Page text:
When they see your ad and believe you can help them, you have a very qualified and motivated prospect coming to your website.
3. You Only Pay for Clicks/Website Visits
You only pay when someone clicks on your ad.
Again, going back to TV, radio and newspaper advertising…it doesn’t matter how many people see your ad or, of those that see it, how many are interested in what you offer.
You pay the same fee no matter what.
With AdWords, you only pay for people who are interested enough to click on your ad and visit your website. This lets you use your marketing budget much more efficiently and effectively.
4. Geographic Targeting
For local business owners, AdWords may be the only way to reach prospects looking for you on Google.
Take the example of someone who wants to buy a new mattress. If they just type in “buy a mattress”, Google will show mostly national results in their organic search results.
For a local business to compete on a national level for search engine optimization (SEO) is nearly impossible. Plus, most of the people typing in “buy a mattress” are not in your local area anyway. So even if you did get to the top of the national rankings, most of the people who see your ad would not be good prospects for you (unless, of course, you have a mail order business).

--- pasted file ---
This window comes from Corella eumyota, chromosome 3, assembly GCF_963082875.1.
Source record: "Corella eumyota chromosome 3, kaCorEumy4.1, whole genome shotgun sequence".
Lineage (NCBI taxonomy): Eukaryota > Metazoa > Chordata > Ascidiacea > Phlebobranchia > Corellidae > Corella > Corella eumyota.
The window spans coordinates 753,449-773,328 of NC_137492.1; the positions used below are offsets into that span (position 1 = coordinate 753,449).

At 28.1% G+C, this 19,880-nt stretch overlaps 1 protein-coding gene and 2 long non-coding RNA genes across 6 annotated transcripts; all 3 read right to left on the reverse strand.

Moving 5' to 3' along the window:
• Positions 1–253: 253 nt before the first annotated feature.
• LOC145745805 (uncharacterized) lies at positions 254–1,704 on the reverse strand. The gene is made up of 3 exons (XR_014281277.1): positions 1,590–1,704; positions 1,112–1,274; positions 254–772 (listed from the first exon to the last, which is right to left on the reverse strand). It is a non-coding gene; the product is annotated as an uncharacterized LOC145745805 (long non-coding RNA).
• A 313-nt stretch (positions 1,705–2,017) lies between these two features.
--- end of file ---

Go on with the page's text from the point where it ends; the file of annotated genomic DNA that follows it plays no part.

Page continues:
With AdWords, however, you can limit your ads to specific geographic locations. This means if you own a mattress store in Chicago, you can set your AdWords campaign so that your ads are only seen by people in the Chicago metro area.
You could even choose to run your ads in specific suburbs, zip codes or a radius around your business’ location.
So while the organic search results show all the big national mattress companies/sellers, your ad can appear on page 1 through in AdWords and reach prospects you couldn’t reach by doing SEO.
As an AdWords advertiser, you have a tremendous amount of control over your campaign. A short list of things you control includes:
- The keywords your ads show up for
- Your monthly budget (set it as high or low as you like)
- How much you’re willing to pay for a click
- The geographic areas where your ads appear
- The days/times your ads run